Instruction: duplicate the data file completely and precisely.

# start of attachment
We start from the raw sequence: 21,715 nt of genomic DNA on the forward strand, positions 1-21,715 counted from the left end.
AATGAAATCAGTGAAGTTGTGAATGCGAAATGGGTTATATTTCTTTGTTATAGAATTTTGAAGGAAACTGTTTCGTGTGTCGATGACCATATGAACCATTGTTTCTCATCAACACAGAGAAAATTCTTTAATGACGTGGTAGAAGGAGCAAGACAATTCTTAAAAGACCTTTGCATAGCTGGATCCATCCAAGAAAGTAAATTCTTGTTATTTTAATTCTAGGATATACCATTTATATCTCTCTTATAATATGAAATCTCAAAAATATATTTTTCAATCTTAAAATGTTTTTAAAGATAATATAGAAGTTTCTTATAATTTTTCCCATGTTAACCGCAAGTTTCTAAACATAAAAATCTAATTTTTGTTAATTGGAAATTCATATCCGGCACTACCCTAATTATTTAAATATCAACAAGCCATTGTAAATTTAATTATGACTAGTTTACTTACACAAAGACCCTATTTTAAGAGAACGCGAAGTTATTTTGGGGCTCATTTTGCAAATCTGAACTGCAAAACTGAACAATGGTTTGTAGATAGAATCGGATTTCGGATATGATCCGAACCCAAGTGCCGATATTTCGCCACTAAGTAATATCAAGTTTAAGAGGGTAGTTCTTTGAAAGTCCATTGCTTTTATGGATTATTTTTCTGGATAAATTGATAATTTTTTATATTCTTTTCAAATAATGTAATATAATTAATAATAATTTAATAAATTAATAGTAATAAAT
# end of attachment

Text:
We start from the raw sequence: 21,715 nt of genomic DNA on the forward strand, positions 1-21,715 counted from the left end.
AATGAAATCAGTGAAGTTGTGAATGCGAAATGGGTTATATTTCTTTGTTATAGAATTTTGAAGGAAACTGTTTCGTGTGTCGATGACCATATGAACCATTGTTTCTCATCAACACAGAGAAAATTCTTTAATGACGTGGTAGAAGGAGCAAGACAATTCTTAAAAGACCTTTGCATAGCTGGATCCATCCAAGAAAGTAAATTCTTGTTATTTTAATTCTAGGATATACCATTTATATCTCTCTTATAATATGAAATCTCAAAAATATATTTTTCAATCTTAAAATGTTTTTAAAGATAATATAGAAGTTTCTTATAATTTTTCCCATGTTAACCGCAAGTTTCTAAACATAAAAATCTAATTTTTGTTAATTGGAAATTCATATCCGGCACTACCCTAATTATTTAAATATCAACAAGCCATTGTAAATTTAATTATGACTAGTTTACTTACACAAAGACCCTATTTTAAGAGAACGCGAAGTTATTTTGGGGCTCATTTTGCAAATCTGAACTGCAAAACTGAACAATGGTTTGTAGATAGAATCGGATTTCGGATATGATCCGAACCCAAGTGCCGATATTTCGCCACTAAGTAATATCAAGTTTAAGAGGGTAGTTCTTTGAAAGTCCATTGCTTTTATGGATTATTTTTCTGGATAAATTGATAATTTTTTATATTCTTTTCAAATAATGTAATATAATTAATAATAATTTAATAAATTAATAGTAATAAAT